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Topic: Hawaii

NASA’s Hubble Space Telescope and Gemini Telescope discover Huge Supermassive Black Hole

 

Written by Ray Villard
Space Telescope Science Institute

NASA - National Aeronautics and Space AdministrationBaltimore, MD – Astronomers have uncovered a near-record breaking supermassive black hole, weighing 17 billion suns, in an unlikely place: in the center of a galaxy in a sparsely populated area of the universe. The observations, made by NASA’s Hubble Space Telescope and the Gemini Telescope in Hawaii, may indicate that these monster objects may be more common than once thought.

Until now, the biggest supermassive black holes – those roughly 10 billion times the mass of our sun – have been found at the cores of very large galaxies in regions of the universe packed with other large galaxies.

This computer-simulated image shows a supermassive black hole at the core of a galaxy. The black region in the center represents the black hole’s event horizon, where no light can escape the massive object’s gravitational grip. The black hole’s powerful gravity distorts space around it like a funhouse mirror. Light from background stars is stretched and smeared as the stars skim by the black hole. (NASA, ESA, and D. Coe, J. Anderson, and R. van der Marel (STScI))

This computer-simulated image shows a supermassive black hole at the core of a galaxy. The black region in the center represents the black hole’s event horizon, where no light can escape the massive object’s gravitational grip. The black hole’s powerful gravity distorts space around it like a funhouse mirror. Light from background stars is stretched and smeared as the stars skim by the black hole. (NASA, ESA, and D. Coe, J. Anderson, and R. van der Marel (STScI))

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Tennessee Titans to hold 2016 Cheerleader Auditions on April 9th

 

Tryout Process Begins With Pre-Audition Clinics on April 3rd

Tennessee TitansNashville, TN – The 2016 Tennessee Titans Cheerleader auditions will be held Saturday, April 9th at 9:30am, at Nissan Stadium’s West Club, Titans Director of Cheerleading Stacie Kinder announced.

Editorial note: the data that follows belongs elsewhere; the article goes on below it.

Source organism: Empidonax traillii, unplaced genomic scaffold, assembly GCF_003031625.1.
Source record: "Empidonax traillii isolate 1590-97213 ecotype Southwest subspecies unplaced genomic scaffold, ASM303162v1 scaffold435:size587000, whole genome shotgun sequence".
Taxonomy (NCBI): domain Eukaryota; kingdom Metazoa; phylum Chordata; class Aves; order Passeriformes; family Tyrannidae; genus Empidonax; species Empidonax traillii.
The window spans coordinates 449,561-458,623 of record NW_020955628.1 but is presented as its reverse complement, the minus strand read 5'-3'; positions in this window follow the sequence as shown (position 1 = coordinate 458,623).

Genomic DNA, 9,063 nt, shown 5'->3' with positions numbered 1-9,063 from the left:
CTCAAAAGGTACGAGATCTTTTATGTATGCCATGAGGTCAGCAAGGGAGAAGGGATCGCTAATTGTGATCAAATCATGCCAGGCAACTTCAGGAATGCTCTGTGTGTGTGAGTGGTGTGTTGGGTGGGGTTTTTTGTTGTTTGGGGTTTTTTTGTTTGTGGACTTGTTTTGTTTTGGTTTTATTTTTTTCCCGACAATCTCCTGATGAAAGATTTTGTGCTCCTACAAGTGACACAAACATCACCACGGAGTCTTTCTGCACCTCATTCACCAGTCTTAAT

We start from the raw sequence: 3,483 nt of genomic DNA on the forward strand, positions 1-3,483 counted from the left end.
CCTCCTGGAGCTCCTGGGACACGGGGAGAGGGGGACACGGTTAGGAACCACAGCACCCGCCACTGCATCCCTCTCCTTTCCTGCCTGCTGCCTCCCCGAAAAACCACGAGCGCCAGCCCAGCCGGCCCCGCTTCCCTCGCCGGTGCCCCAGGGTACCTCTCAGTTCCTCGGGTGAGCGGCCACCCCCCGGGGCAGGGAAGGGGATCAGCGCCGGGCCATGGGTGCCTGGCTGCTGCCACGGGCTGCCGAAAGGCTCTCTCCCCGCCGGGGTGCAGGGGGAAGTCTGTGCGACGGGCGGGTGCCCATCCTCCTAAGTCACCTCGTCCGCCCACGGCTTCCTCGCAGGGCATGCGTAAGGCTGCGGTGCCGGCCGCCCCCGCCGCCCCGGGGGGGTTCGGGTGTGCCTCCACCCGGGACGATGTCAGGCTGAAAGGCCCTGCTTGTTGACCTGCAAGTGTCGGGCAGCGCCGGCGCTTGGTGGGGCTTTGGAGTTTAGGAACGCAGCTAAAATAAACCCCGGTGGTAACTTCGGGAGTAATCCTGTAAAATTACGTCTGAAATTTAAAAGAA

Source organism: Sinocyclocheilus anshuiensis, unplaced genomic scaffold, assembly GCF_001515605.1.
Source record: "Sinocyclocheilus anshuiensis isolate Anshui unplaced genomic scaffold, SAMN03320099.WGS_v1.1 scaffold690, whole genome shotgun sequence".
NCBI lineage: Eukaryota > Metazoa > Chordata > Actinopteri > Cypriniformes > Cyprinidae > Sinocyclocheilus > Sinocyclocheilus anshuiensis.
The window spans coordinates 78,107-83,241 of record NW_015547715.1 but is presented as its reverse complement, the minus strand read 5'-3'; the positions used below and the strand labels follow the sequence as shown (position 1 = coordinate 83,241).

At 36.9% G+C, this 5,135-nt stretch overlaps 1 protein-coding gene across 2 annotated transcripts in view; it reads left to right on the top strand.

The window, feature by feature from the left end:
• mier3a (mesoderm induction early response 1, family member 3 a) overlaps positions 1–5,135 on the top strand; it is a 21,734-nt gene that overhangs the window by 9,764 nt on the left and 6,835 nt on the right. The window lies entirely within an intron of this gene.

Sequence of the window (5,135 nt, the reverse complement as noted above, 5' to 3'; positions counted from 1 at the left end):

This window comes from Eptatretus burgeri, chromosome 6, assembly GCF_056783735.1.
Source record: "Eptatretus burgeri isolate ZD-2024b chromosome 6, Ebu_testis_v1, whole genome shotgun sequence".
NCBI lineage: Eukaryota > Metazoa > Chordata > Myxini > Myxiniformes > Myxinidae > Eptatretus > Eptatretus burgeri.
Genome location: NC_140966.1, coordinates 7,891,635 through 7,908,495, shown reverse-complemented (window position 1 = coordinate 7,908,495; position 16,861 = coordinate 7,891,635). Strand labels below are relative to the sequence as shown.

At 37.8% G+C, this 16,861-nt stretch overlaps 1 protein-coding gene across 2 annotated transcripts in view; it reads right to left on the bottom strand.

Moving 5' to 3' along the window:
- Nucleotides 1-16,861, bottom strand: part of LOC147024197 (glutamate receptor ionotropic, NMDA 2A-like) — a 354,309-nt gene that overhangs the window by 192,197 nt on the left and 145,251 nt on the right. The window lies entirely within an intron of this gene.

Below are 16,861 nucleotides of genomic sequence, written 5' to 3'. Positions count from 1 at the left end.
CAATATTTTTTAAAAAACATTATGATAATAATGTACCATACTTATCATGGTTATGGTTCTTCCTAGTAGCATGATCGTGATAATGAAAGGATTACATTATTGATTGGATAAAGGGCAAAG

“I’m eagerly anticipating this season’s tryouts because we have the opportunity to add more vibrant women to our talented squad,” Kinder said. “Being a Titans cheerleader is more than just supporting the team from the sidelines. Our women have experienced many national and international opportunities from traveling overseas to visit the U.S. troops to being featured on national television, including numerous awards shows, the Bravo! Network, The Oprah Show and Dr. Oz.”

2016 Tennessee Titans Cheerleader Auditions (Titans) «Read the rest of this article»

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Fort Campbell’s 52nd Ordnance Group gets New Command, Mission

 

Written by Staff Sgt. Angel D. Martinez
20th CBRNE Command

Fort Campbell KY - 101st Airborne Division52nd Ordnance Group

Fort Campbell, KY – Col. Mark Faria accepted command of the 52nd Ordnance Group (Explosive Ordnance Disposal) from Col. Marty L. Muchow during a change of command ceremony at Fort Campbell, Kentucky, February 18th.

The 52nd will be deploying in the next few weeks, and Faria’s main focus is on the success of this mission.

Col. Mark Faria accepted command of the 52d Explosive Ordnance Disposal Group from Col. Marty L. Muchow during a Change of Command ceremony at Fort Campbell, Ky., Feb. 18. (Courtesy Photo)

Col. Mark Faria accepted command of the 52d Explosive Ordnance Disposal Group from Col. Marty L. Muchow during a Change of Command ceremony at Fort Campbell, Ky., Feb. 18. (Courtesy Photo)